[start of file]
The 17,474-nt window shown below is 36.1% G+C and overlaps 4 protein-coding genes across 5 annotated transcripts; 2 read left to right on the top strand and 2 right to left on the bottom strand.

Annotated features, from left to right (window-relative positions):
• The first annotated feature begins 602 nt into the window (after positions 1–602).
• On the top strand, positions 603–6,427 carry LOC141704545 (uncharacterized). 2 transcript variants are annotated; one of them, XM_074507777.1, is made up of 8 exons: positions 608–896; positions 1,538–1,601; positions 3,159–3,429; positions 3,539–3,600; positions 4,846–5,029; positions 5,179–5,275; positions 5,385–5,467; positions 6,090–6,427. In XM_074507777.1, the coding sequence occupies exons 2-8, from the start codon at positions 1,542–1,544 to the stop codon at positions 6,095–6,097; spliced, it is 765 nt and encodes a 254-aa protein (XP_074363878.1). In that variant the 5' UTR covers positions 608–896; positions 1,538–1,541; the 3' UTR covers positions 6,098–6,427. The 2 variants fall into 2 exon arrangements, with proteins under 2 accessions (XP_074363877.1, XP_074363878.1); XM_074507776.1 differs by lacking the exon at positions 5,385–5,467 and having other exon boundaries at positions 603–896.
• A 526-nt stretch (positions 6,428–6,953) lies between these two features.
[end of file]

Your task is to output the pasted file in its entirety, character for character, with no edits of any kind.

The 17,474-nt window shown below is 36.1% G+C and overlaps 4 protein-coding genes across 5 annotated transcripts; 2 read left to right on the top strand and 2 right to left on the bottom strand.

Annotated features, from left to right (window-relative positions):
• The first annotated feature begins 602 nt into the window (after positions 1–602).
• On the top strand, positions 603–6,427 carry LOC141704545 (uncharacterized). 2 transcript variants are annotated; one of them, XM_074507777.1, is made up of 8 exons: positions 608–896; positions 1,538–1,601; positions 3,159–3,429; positions 3,539–3,600; positions 4,846–5,029; positions 5,179–5,275; positions 5,385–5,467; positions 6,090–6,427. In XM_074507777.1, the coding sequence occupies exons 2-8, from the start codon at positions 1,542–1,544 to the stop codon at positions 6,095–6,097; spliced, it is 765 nt and encodes a 254-aa protein (XP_074363878.1). In that variant the 5' UTR covers positions 608–896; positions 1,538–1,541; the 3' UTR covers positions 6,098–6,427. The 2 variants fall into 2 exon arrangements, with proteins under 2 accessions (XP_074363877.1, XP_074363878.1); XM_074507776.1 differs by lacking the exon at positions 5,385–5,467 and having other exon boundaries at positions 603–896.
• A 526-nt stretch (positions 6,428–6,953) lies between these two features.